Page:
These points are vitally relevant in a region of the world where AIDS has caused average life expectancy to<br />

drop to age 40 or less and population is declining. The economy and social fabric is deteriorating due to the<br />

loss of women and men in their most productive years. There is a dramatic rise in the number of orphans.<br />

And the proportion of people living in extreme poverty has continued to grow for 20 years.<br />

In July the <strong>NEF</strong> project completed a monumental childhood education task underway for two years, the<br />

publication of the community training manual, “Growing Children Straight and Strong.” A copy of the<br />

parenting and early childhood development manual was distributed to all 14 partner organizations with<br />

UNICEF, the funder, getting a CD Rom as well.<br />

It was immediately put to productive use over the following months. Fifty-nine key people representing a<br />

cross section of gender, age and area, as well as a number of partner organizations, both in and out of<br />

government, were trained in the basic concepts of early childhood education; as were 37 other selected<br />

caregivers. The manual also facilitated follow up HIV testing as requested.<br />

Every opportunity was seized upon to train the


community at large in early childhood development—<br />

National Women’s Day, the traditional July 7 reed dance,<br />

on through the <strong>NEF</strong> project’s participation as facilitator<br />

and secretariat in the development of a national<br />

curriculum for psycho-social support in Swaziland.<br />

Partners included the deputy prime minister’s office,<br />

UNICEF, government ministries of public health, health<br />

and social welfare, the regional education inspector for<br />

preschools, and a number of nongovernmental<br />

organizations, particularly those involved with HIV.<br />

General in-service training for preschool<br />

practitioners extended to 43 practitioners and 39<br />

preschools, involving more than 1,250 children.<br />

Training ranged from art making and volunteer<br />

counseling and testing, on through when death<br />

touches a child, kitchen gardens and speech and<br />

hearing problems, and HIV-related topics like<br />

supporting terminally ill people and mother-to-child<br />

transmission and antiviral drugs. Also 194<br />

monitoring days of applied knowledge at the<br />

preschool level were held and 203 preschool visits<br />

conducted. Twenty-one<br />

teachers from 10 Vusumnotfo areas attended an<br />

August workshop on early identification and<br />

intervention of learning disabilities; and 45<br />

preschool practitioners the two-session, September workshop on “understanding myself.”<br />

Happily by year’s end the community of Lomshiyo was 75 percent along in obtaining matching funding to<br />

construct a preschool, using the low cost $6,250 design prepared by the <strong>NEF</strong> project. Two other<br />

communities were talking about it—the necessary first step. The structure includes two classrooms, storage,<br />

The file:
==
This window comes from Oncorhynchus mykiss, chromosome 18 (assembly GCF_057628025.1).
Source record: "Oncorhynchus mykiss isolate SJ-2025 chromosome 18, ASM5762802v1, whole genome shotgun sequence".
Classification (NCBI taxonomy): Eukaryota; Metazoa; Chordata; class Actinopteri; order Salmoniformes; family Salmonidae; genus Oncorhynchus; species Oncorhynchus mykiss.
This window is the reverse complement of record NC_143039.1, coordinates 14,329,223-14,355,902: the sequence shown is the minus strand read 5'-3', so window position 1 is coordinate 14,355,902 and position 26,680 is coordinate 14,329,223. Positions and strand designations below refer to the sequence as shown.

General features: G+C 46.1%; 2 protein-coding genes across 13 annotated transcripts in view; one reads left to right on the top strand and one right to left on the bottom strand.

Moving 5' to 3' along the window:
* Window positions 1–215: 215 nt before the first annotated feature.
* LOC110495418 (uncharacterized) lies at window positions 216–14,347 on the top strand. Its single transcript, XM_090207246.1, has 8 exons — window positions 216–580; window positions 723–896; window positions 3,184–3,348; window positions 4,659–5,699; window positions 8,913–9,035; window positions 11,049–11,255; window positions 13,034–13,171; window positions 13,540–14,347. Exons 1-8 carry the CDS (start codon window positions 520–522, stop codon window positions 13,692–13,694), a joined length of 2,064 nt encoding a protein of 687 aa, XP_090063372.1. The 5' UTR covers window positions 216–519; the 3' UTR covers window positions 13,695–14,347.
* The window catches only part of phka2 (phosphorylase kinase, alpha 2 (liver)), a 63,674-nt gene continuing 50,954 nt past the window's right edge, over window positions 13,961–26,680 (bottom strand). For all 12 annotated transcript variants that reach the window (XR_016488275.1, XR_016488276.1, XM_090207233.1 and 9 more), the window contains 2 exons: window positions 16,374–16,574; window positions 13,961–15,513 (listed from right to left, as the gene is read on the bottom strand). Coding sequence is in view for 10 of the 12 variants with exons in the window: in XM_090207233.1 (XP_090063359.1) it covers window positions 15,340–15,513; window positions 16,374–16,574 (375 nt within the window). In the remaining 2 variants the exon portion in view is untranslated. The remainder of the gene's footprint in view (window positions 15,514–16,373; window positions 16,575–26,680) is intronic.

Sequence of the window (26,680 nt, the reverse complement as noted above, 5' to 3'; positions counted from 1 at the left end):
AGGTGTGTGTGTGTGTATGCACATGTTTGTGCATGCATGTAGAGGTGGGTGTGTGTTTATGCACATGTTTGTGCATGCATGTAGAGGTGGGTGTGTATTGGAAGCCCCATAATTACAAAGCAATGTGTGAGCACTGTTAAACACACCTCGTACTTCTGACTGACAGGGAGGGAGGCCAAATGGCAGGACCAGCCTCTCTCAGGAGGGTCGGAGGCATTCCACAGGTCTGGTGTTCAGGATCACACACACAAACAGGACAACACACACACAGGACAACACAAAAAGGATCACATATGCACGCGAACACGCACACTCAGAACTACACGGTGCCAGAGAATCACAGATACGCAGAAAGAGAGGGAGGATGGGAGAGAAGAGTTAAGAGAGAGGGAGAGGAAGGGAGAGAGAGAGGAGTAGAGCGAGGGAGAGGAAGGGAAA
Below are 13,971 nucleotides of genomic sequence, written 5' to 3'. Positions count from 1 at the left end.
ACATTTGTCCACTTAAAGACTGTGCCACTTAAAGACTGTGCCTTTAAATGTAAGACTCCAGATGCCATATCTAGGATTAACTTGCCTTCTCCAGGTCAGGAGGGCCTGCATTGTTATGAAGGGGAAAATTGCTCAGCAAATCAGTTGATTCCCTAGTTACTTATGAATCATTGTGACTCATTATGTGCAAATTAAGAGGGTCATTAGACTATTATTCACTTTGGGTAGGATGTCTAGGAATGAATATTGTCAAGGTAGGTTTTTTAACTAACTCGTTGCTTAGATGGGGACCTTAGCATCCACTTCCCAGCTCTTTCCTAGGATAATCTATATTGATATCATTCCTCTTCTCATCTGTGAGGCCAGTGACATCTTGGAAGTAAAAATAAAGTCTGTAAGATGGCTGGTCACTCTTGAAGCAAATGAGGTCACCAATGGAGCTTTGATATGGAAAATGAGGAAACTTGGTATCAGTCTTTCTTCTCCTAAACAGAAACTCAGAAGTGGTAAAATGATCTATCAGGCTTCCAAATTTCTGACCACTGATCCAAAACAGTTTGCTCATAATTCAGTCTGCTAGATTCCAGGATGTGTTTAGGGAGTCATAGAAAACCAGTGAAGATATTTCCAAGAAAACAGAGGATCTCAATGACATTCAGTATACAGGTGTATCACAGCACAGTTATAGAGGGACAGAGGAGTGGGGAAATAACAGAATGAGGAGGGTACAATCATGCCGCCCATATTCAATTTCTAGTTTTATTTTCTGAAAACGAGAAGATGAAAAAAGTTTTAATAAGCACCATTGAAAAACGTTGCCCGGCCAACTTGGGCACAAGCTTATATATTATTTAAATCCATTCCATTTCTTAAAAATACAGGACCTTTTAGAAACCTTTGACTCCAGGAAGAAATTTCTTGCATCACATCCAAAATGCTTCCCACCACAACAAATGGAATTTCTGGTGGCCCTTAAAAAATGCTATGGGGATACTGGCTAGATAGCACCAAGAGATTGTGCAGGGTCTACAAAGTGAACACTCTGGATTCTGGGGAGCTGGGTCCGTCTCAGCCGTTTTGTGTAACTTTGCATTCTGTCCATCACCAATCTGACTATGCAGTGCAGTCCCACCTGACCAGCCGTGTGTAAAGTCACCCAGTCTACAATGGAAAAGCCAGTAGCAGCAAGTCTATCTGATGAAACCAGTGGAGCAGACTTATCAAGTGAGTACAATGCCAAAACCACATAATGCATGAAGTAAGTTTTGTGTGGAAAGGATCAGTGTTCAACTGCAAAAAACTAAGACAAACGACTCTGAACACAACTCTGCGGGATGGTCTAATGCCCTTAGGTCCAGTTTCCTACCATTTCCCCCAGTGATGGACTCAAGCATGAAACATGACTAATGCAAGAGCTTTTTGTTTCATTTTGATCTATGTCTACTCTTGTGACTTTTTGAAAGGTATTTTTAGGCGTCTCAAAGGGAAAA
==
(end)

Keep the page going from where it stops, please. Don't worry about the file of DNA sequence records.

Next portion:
teacher’s corner, common area, and with outside structures and play equipment added, can be built for about<br />

$12,650.<br />

Simultaneously Vusumnotfo’s business development program aimed to establish sustainable incomegenerating<br />

initiatives at the community level through capacity training, resource allocation, and assessment<br />

at each step of the way.<br />

A total of 81 days of group formation training<br />

within the community at large were held for<br />

209 participants— 22 percent male and 78<br />

percent female; seven existing associations<br />

received training to strengthen their<br />

organizations; and 10 meeting were held with<br />

community trainers and three more with team<br />

leaders. In-service training included provision<br />

of supplies and funds to learn skills like hair<br />

dressing, catering, driving, and computers.<br />

Cutting through the numbers, here’s just one<br />

example of an initial project development<br />

workshop held in February that involved six<br />

associations and in many ways summarizes<br />

the issues facing grassroots Swaziland. There<br />

were 61 members present—23 percent male and 77 percent female—with an average age of 49. Of their 88<br />

total dependents, 35 were under the age of 20. Six members had immediate family who had died in the past<br />

12 months; and 25 percent of members had taken in children, both family and non-family, during the past


three years. So it is in a country with the highest HIV infection rate in the world.<br />

Technical support, working materials and tools were provided to five associations. That meant grants of<br />

about $1,800 for the purchase of chickens after each member had built a shed from locally available<br />

materials and for the stocking of an association’s new store; water feasibility studies for other associations<br />

and capacity training for yet another needing help after getting financial support for a garden project…and on<br />

the list goes.<br />

Similarly social development at the<br />

community level translated to the specifics<br />

and diversity of rehabilitating a Lomshiyo<br />

shed into a community hall for the<br />